Thursday, October 22, 2009

Too Ignorant to Enter into a Contract

Posted by Neil H. Buchanan

In my new FindLaw column, available here, I continue my recent discussion of the inextricable role of government in making it possible for a country to benefit from a market economy. I focus on the proposed Consumer Financial Protection Agency (CFPA), the brainchild of Harvard Law Professor Elizabeth Warren that would rein in predatory lending and would be designed to allow regular people to engage in responsible borrowing.

My argument in that column is that those who oppose the CFPA on the ground that it inappropriately injects government into private transactions are simply incorrect. Private transactions, and especially loans, are only possible (or appealing) because they are enforceable by government. There is a regulatory system in place that shapes the market for consumer loans, and that system is currently very pro-lender. (I do not even mention the change in the bankruptcy law in 2003 that tilted the playing field even more decidedly in favor of lenders.)

In passing, I mention in the column that it is especially appalling to claim that we can expose the average American to the tender mercies of the consumer loan market when we as a society have failed so abysmally to educate so many of our citizens. If the social Darwinism of our time insists that people must read the contract and protect themselves, then that makes it all the more important that we make sure that they receive the education necessary to be able to understand a contract when one is offered.

This observation might lead us to propose an expansion of the doctrine that provides a defense in contract on the basis of mental deficiency (similar to the doctrine of "infancy," in which anyone under 18 cannot be held to a contract -- even though they can enforce a contract against others). We could essentially say to Congress: "Either give people a decent education, or give them the ability to protect themselves against their own ignorant errors in daily commerce." As initially appealing (or, perhaps, rhetorically delicious) as that idea might be, however, it ultimately misses several key points.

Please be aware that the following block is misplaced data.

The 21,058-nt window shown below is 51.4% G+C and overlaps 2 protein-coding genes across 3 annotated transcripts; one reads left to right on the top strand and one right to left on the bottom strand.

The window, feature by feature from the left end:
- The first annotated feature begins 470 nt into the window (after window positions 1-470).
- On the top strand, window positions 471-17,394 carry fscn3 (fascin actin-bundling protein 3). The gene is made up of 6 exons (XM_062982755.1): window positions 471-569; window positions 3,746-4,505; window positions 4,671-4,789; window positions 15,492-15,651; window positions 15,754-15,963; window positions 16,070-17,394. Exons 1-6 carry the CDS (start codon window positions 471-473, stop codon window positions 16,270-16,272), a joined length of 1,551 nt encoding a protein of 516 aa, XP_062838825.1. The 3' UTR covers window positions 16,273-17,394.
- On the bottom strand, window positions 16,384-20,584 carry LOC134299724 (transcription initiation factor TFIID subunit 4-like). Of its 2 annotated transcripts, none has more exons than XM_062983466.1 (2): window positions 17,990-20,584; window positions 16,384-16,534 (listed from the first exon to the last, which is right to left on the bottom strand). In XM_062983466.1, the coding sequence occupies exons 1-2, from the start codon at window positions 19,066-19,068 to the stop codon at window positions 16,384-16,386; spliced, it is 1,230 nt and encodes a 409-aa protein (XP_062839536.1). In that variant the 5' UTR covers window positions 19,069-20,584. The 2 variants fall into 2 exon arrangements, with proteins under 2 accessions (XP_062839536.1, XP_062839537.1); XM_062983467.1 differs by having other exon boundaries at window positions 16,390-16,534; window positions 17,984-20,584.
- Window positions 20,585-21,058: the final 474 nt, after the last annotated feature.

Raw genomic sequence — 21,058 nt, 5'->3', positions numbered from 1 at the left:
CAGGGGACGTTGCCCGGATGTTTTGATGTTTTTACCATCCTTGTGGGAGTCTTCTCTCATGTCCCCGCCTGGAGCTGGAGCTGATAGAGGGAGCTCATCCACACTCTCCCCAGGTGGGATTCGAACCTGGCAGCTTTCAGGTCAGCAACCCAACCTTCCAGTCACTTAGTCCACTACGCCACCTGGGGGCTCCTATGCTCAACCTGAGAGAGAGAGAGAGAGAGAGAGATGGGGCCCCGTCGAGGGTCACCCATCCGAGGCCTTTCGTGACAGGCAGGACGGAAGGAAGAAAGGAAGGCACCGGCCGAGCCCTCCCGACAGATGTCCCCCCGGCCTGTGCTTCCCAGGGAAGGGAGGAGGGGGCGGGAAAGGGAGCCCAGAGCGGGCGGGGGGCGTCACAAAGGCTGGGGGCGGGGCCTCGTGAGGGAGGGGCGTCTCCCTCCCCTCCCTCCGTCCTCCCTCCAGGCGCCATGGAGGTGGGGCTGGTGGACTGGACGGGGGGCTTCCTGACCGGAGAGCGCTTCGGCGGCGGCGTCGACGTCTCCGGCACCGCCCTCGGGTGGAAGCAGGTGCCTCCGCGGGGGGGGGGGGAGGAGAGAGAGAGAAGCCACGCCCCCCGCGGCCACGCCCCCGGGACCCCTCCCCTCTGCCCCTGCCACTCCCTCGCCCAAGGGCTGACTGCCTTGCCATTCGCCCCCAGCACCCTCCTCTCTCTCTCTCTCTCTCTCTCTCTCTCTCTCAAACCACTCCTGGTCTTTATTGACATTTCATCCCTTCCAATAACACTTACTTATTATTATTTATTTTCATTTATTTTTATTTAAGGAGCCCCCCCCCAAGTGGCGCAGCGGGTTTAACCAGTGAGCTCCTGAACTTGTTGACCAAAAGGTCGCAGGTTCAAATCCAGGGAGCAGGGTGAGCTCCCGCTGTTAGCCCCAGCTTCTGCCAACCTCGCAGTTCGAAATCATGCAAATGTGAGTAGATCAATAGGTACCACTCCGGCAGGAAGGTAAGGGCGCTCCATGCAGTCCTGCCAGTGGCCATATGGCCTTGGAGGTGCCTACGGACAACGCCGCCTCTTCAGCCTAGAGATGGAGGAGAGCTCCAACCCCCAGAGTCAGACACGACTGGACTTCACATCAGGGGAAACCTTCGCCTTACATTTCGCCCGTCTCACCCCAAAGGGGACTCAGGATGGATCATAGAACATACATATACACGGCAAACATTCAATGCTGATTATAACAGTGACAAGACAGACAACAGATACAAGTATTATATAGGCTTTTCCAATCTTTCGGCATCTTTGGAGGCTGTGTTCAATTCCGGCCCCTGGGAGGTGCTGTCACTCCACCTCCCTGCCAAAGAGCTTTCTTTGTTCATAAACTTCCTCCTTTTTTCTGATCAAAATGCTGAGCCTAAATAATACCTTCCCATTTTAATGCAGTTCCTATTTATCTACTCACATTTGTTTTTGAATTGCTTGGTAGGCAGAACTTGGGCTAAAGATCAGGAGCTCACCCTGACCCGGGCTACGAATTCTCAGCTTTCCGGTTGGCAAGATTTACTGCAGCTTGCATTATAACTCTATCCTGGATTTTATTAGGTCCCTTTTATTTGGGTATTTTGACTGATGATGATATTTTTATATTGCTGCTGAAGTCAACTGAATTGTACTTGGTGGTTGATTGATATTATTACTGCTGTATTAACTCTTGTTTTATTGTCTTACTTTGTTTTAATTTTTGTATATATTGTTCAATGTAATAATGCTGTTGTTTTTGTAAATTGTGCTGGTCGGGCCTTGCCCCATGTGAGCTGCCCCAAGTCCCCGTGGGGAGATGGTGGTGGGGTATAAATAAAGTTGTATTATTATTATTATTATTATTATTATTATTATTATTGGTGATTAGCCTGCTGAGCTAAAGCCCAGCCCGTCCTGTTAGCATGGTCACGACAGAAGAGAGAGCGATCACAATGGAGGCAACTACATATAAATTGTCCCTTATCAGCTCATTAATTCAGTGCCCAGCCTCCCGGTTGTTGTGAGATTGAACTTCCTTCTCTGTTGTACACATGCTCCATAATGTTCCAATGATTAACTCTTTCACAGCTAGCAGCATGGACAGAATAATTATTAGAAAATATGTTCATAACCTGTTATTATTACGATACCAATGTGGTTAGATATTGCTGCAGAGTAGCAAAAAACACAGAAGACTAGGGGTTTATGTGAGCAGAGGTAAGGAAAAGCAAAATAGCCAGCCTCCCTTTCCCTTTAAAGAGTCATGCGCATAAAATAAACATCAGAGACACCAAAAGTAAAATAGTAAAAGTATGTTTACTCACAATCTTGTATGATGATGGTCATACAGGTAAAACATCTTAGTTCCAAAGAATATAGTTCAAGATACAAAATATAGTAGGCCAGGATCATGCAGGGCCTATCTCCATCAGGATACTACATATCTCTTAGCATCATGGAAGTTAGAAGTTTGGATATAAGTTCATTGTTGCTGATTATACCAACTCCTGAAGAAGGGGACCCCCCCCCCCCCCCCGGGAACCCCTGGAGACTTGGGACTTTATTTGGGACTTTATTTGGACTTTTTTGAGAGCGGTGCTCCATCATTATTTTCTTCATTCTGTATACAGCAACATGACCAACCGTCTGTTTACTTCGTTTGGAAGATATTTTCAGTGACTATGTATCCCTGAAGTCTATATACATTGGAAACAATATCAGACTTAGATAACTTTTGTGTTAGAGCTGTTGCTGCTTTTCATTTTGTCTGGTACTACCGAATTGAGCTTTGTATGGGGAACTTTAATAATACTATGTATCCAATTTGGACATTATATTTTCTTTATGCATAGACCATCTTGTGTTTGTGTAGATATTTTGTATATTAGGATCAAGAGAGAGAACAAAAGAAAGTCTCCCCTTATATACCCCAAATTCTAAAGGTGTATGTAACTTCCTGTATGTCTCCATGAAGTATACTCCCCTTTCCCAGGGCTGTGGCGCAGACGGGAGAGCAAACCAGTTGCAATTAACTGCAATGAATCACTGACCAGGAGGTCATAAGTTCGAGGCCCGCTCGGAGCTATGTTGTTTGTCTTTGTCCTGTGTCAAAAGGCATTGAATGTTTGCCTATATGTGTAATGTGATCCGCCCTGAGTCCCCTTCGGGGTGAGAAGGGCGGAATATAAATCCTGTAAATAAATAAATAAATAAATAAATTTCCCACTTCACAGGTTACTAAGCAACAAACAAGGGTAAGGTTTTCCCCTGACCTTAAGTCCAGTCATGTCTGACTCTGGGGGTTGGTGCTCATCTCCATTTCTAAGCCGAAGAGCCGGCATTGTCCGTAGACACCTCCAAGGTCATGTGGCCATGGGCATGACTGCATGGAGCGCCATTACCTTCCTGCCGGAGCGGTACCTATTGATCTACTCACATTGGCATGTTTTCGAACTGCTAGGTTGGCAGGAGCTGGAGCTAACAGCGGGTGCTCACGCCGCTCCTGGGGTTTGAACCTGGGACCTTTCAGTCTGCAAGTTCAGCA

First, as I note in today's FindLaw column, even educated people do not read contracts. Because I am a Contract Law professor, I go out of my way to read as many contracts as I can, but I click through licensing agreements as fast as anyone. The presumption that we could have a system of contract with fewer or no equitable defenses if only everyone had a J.D. is fatuous. Contracts are often inherently complicated and often require more education than could reasonably be provided to the vast majority of citizens. (The consumer loan contract in Williams v. Walker-Thomas Furniture, the famous "unconscionability" case, is a great example of a contract that is impenetrable even after multiple readings by people with years of higher education.)

Second, the classical ideal of face-to-face, issue-by-issue negotiations that underlies contract law is simply inapt for the modern economy. Acting as if we can simply give people better educations and then send them out on their own in a world of basic contract law ignores the change that mass consumerism wrought on the notion of contracting. Contracting is now too expensive to be done the old fashioned way. When the assembly line replaced individual craftsmanship, non-negotiated contracts replaced old-fashioned customized contracts. The law has never really caught up to that change, notwithstanding Llewellyn's best efforts. Pushing the education angle inadvertently pushes us back in the direction of this outmoded way of thinking about contracting.

Finally, third, the "either educate them or protect them from harsh contract outcomes" approach would almost certainly lead to a disastrous conclusion: that it is much cheaper to change the law of contracts (to treat adults as if they were infants or mentally defective) than it would be actually to educate them. In fact, it would not ultimately be cheaper, because the choice to give up on people's education would undermine future economic prosperity. However, in exactly the same way that going cheap on bridge repairs looks financially appealing until it is too late, the high cost of failing to educate people would not be obvious until it is much too late. (The non-economic benefits of education are arguably even more important.)

When I was clerking in Oklahoma (which at the time ranked 45th in the country in overall educational attainment, if I recall correctly), I discovered up close what a truly uneducated populace is like. Commerce simply did not work as smoothly as in other places that I have lived. One consequence of mass ignorance, moreover, is that education is not respected. As one prominent Oklahoman put it to me, with an exaggerated and sardonic twang: "We're just too dumb to educate ourselves." We must always resist any temptation to make it seem acceptable to keep people in ignorance.